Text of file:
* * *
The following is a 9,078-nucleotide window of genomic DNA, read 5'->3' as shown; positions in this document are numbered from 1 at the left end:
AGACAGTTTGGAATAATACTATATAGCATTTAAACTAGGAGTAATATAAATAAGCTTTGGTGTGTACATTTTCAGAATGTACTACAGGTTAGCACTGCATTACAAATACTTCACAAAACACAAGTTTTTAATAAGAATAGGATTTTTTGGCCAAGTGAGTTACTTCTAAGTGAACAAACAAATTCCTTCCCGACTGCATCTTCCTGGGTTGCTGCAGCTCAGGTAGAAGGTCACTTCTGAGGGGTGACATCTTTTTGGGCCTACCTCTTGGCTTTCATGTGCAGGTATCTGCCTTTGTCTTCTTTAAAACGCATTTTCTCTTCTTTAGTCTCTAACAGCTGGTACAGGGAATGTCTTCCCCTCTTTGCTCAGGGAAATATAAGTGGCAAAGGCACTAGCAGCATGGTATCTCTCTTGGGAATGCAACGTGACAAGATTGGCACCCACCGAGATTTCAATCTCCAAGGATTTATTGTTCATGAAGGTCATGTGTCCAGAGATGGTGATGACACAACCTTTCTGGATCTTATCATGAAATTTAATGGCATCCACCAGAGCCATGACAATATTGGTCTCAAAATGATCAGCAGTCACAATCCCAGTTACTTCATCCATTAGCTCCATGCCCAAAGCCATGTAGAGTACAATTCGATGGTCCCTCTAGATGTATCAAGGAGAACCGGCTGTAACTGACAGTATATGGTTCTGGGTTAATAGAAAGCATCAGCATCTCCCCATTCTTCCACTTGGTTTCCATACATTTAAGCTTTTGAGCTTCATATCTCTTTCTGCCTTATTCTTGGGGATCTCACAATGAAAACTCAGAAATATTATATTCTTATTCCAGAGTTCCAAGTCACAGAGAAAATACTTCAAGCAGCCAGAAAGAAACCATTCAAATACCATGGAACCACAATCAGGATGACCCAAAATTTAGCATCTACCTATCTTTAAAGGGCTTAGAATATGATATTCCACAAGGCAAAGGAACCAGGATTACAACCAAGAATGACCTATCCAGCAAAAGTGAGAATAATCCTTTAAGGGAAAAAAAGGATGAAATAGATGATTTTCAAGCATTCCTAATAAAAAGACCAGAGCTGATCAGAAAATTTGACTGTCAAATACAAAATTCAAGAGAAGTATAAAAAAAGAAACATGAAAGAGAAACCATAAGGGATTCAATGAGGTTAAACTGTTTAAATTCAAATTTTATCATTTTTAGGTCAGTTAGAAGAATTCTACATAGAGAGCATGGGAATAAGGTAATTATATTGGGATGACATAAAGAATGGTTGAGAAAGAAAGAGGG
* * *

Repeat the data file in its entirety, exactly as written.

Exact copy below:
The following is a 9,078-nucleotide window of genomic DNA, read 5'->3' as shown; positions in this document are numbered from 1 at the left end:
AGACAGTTTGGAATAATACTATATAGCATTTAAACTAGGAGTAATATAAATAAGCTTTGGTGTGTACATTTTCAGAATGTACTACAGGTTAGCACTGCATTACAAATACTTCACAAAACACAAGTTTTTAATAAGAATAGGATTTTTTGGCCAAGTGAGTTACTTCTAAGTGAACAAACAAATTCCTTCCCGACTGCATCTTCCTGGGTTGCTGCAGCTCAGGTAGAAGGTCACTTCTGAGGGGTGACATCTTTTTGGGCCTACCTCTTGGCTTTCATGTGCAGGTATCTGCCTTTGTCTTCTTTAAAACGCATTTTCTCTTCTTTAGTCTCTAACAGCTGGTACAGGGAATGTCTTCCCCTCTTTGCTCAGGGAAATATAAGTGGCAAAGGCACTAGCAGCATGGTATCTCTCTTGGGAATGCAACGTGACAAGATTGGCACCCACCGAGATTTCAATCTCCAAGGATTTATTGTTCATGAAGGTCATGTGTCCAGAGATGGTGATGACACAACCTTTCTGGATCTTATCATGAAATTTAATGGCATCCACCAGAGCCATGACAATATTGGTCTCAAAATGATCAGCAGTCACAATCCCAGTTACTTCATCCATTAGCTCCATGCCCAAAGCCATGTAGAGTACAATTCGATGGTCCCTCTAGATGTATCAAGGAGAACCGGCTGTAACTGACAGTATATGGTTCTGGGTTAATAGAAAGCATCAGCATCTCCCCATTCTTCCACTTGGTTTCCATACATTTAAGCTTTTGAGCTTCATATCTCTTTCTGCCTTATTCTTGGGGATCTCACAATGAAAACTCAGAAATATTATATTCTTATTCCAGAGTTCCAAGTCACAGAGAAAATACTTCAAGCAGCCAGAAAGAAACCATTCAAATACCATGGAACCACAATCAGGATGACCCAAAATTTAGCATCTACCTATCTTTAAAGGGCTTAGAATATGATATTCCACAAGGCAAAGGAACCAGGATTACAACCAAGAATGACCTATCCAGCAAAAGTGAGAATAATCCTTTAAGGGAAAAAAAGGATGAAATAGATGATTTTCAAGCATTCCTAATAAAAAGACCAGAGCTGATCAGAAAATTTGACTGTCAAATACAAAATTCAAGAGAAGTATAAAAAAAGAAACATGAAAGAGAAACCATAAGGGATTCAATGAGGTTAAACTGTTTAAATTCAAATTTTATCATTTTTAGGTCAGTTAGAAGAATTCTACATAGAGAGCATGGGAATAAGGTAATTATATTGGGATGACATAAAGAATGGTTGAGAAAGAAAGAGGG